Each organization has a life of its own. Whether the organizational culture is dynamic and healthy, or dysfunctional and erratic is hard to tell at a glance. Organizations are often like puzzles compromised of varied little pieces that act as a whole. IBM did a study where it found that the barrier to change in corporate strategy was most often “corporate culture”. Most leaders are aware of one-tenth of what is going on in an organization. It can be thought of as an iceberg, the leadership notices the parts that can be seen, and often fails to recognize the bulk that is under water. Just like a ship headed for an iceberg, an organization’s long-term sustainability depends on the leadership’s ability to find out how the organization thinks, feels, and acts behind the daily veneer. According to a recent report from Deloitte, 87% of today’s leaders cite culture and employee engagement as one of their top organizational challenges. Leaders cannot change what they don’t understand, therefore the question is how to understand organizational culture?
To expand on the iceberg metaphor: the visible part of the iceberg are the norms and behaviors of the employees that are engaged in work. This is the daily buzz of the office, and the status quo. The favorite catchall “The way things are done around here” can sometimes be heard around the office. Indicators of issues at the visible level are: high turnover rate, business performance suffering, and disengaged employees. The less visible part of the iceberg are personal values and attributes which are more internalized aspects of employee behavior. Issues at this level include: stagnant innovation, underdeveloped leadership, and frustration with current process. Finally, the invisible part of the iceberg are the cultural values and assumptions. This is intertwined with the DNA of the organization. The deepest issues are: misaligned culture and strategy, resistance to change, and unclear values which are very damaging to the performance and sustainability of the organization.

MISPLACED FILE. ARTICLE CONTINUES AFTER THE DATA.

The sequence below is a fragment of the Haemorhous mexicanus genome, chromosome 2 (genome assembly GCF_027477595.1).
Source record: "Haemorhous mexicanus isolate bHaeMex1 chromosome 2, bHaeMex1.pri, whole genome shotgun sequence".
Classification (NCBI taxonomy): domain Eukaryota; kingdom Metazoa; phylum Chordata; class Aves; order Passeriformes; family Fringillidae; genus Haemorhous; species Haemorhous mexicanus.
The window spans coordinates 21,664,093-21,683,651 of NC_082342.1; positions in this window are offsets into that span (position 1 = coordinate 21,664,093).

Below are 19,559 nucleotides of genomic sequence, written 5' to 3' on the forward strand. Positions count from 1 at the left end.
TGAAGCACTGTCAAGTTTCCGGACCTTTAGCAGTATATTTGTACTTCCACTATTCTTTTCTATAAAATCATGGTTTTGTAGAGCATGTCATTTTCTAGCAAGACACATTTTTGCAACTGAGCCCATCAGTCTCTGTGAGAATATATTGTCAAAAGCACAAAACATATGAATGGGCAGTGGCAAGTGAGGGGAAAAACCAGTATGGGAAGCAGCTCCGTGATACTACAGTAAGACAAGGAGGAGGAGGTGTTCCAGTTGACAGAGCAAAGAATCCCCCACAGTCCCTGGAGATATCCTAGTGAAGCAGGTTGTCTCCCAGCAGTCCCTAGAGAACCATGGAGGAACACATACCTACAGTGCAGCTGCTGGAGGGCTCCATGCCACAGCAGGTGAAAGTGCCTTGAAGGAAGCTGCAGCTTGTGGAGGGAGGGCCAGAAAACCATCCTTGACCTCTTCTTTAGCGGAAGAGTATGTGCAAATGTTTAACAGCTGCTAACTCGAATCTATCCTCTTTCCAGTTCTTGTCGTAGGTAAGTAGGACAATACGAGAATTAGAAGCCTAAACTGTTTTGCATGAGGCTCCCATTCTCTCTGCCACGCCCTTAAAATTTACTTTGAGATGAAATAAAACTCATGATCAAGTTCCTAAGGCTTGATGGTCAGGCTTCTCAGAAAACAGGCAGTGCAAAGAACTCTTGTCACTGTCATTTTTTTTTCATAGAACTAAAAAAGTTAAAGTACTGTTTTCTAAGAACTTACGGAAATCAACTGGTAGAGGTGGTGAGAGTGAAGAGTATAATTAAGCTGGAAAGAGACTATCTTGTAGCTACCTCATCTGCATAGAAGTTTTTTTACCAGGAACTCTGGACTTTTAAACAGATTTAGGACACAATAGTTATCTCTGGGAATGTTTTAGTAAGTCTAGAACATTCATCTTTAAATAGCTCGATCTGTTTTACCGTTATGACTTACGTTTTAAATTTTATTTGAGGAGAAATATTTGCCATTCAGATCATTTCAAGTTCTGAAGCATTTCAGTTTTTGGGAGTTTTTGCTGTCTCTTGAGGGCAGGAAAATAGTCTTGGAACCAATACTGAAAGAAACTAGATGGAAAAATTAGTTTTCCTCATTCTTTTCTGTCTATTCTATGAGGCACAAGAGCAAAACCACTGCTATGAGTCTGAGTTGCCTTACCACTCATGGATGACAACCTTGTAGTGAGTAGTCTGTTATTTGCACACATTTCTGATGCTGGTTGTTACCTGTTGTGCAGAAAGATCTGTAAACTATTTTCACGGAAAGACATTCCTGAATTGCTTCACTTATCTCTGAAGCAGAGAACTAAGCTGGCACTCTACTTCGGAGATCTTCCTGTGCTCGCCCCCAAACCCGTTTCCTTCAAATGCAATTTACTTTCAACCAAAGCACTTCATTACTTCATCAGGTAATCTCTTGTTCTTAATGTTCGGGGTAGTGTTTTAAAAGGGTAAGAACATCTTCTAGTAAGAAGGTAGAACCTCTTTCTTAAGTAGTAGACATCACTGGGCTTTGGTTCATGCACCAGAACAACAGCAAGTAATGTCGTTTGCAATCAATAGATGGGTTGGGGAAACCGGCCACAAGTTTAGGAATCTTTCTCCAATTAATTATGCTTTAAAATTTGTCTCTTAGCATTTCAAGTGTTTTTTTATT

Here are 3 solutions to improve the organizational culture:
- Keep Asking “Why”- If the leadership team asks “why” in an organization, and the answer is “that’s the way things have always been done”, the suggestion is to persist and not take the answer at face value. In order to dig deeper into the beliefs and assumptions of the organization, a leader must consistently ask probing questions and get to the root of what makes the organizational culture tick.
- Get Personal- How do the personal values of the leadership team serve or undercut the organizational culture? Are the leadership team’s personal values aligned with the values of the organization? How are these personal values reflected in the daily social norms and behaviors? These are thought provoking questions that influence organizational culture on different levels.
- Seek Outside Help- A rigorous assessment done by an outsider who is not part of the organizational culture can expose strengths and weaknesses. The opportunity for an outsider to see things differently and ask why things that done the way they are done will result in a clear plan of action for improvement.
Finally, organizational culture is like an iceberg as long as the leadership team does not seek out ways to see below the surface of the organizational culture. When the issues at different depths of the iceberg are recognized, an opportunity arises to change the current environment. A leadership team that asks probing questions, assesses personal values, and seeks outside help for an organization can keep its culture in safe waters.